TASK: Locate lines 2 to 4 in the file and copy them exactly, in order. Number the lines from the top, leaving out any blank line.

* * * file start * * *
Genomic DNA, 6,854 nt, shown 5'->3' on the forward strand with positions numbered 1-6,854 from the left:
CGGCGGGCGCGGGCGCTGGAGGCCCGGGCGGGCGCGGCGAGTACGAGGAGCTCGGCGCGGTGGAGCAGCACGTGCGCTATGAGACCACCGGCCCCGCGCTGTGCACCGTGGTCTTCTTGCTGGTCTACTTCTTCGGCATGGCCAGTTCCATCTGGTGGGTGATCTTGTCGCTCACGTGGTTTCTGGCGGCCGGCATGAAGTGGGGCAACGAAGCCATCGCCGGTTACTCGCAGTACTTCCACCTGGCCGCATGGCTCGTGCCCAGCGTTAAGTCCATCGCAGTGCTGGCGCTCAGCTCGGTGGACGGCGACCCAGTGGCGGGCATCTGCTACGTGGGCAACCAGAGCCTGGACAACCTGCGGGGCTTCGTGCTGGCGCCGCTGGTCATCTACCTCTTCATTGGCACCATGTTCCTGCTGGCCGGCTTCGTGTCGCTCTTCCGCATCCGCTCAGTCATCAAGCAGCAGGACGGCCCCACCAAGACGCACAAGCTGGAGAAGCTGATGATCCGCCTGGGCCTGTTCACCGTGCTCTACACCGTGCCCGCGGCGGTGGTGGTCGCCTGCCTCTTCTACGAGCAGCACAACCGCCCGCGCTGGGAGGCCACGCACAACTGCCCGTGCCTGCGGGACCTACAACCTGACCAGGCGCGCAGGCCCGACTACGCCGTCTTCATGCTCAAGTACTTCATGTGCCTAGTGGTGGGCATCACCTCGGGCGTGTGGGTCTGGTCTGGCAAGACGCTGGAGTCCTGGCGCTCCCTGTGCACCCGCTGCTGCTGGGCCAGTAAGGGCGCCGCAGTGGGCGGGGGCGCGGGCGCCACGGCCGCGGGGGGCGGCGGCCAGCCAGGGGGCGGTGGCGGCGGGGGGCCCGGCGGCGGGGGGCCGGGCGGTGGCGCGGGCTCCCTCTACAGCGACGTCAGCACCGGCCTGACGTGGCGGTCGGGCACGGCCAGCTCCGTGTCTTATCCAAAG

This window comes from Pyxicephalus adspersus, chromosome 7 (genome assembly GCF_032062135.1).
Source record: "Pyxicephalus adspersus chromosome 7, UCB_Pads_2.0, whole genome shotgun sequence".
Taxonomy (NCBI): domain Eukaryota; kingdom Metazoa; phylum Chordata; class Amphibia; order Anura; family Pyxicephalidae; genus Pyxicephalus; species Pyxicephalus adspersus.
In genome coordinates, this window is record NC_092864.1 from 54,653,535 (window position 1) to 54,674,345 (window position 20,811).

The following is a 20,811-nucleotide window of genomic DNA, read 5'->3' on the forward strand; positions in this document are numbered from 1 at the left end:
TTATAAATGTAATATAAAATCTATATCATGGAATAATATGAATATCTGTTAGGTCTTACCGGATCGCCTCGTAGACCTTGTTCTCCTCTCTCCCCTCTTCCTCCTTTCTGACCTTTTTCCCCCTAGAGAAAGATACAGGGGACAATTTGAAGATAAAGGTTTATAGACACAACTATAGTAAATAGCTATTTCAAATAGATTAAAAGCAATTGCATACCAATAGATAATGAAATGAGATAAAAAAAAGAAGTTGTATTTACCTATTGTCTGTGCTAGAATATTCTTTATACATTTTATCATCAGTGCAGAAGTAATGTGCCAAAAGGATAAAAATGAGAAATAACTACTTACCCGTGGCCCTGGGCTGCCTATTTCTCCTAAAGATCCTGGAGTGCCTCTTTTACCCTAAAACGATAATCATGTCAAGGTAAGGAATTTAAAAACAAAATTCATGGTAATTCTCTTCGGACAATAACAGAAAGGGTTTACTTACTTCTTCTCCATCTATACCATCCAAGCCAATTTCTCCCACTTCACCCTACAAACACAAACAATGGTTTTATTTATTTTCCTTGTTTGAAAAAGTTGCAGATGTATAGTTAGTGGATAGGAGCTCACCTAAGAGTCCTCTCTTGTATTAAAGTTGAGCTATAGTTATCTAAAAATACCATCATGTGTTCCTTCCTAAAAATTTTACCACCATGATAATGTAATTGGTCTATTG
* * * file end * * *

CGGCGGGCGCGGGCGCTGGAGGCCCGGGCGGGCGCGGCGAGTACGAGGAGCTCGGCGCGGTGGAGCAGCACGTGCGCTATGAGACCACCGGCCCCGCGCTGTGCACCGTGGTCTTCTTGCTGGTCTACTTCTTCGGCATGGCCAGTTCCATCTGGTGGGTGATCTTGTCGCTCACGTGGTTTCTGGCGGCCGGCATGAAGTGGGGCAACGAAGCCATCGCCGGTTACTCGCAGTACTTCCACCTGGCCGCATGGCTCGTGCCCAGCGTTAAGTCCATCGCAGTGCTGGCGCTCAGCTCGGTGGACGGCGACCCAGTGGCGGGCATCTGCTACGTGGGCAACCAGAGCCTGGACAACCTGCGGGGCTTCGTGCTGGCGCCGCTGGTCATCTACCTCTTCATTGGCACCATGTTCCTGCTGGCCGGCTTCGTGTCGCTCTTCCGCATCCGCTCAGTCATCAAGCAGCAGGACGGCCCCACCAAGACGCACAAGCTGGAGAAGCTGATGATCCGCCTGGGCCTGTTCACCGTGCTCTACACCGTGCCCGCGGCGGTGGTGGTCGCCTGCCTCTTCTACGAGCAGCACAACCGCCCGCGCTGGGAGGCCACGCACAACTGCCCGTGCCTGCGGGACCTACAACCTGACCAGGCGCGCAGGCCCGACTACGCCGTCTTCATGCTCAAGTACTTCATGTGCCTAGTGGTGGGCATCACCTCGGGCGTGTGGGTCTGGTCTGGCAAGACGCTGGAGTCCTGGCGCTCCCTGTGCACCCGCTGCTGCTGGGCCAGTAAGGGCGCCGCAGTGGGCGGGGGCGCGGGCGCCACGGCCGCGGGGGGCGGCGGCCAGCCAGGGGGCGGTGGCGGCGGGGGGCCCGGCGGCGGGGGGCCGGGCGGTGGCGCGGGCTCCCTCTACAGCGACGTCAGCACCGGCCTGACGTGGCGGTCGGGCACGGCCAGCTCCGTGTCTTATCCAAAG

This window comes from Pyxicephalus adspersus, chromosome 7 (genome assembly GCF_032062135.1).
Source record: "Pyxicephalus adspersus chromosome 7, UCB_Pads_2.0, whole genome shotgun sequence".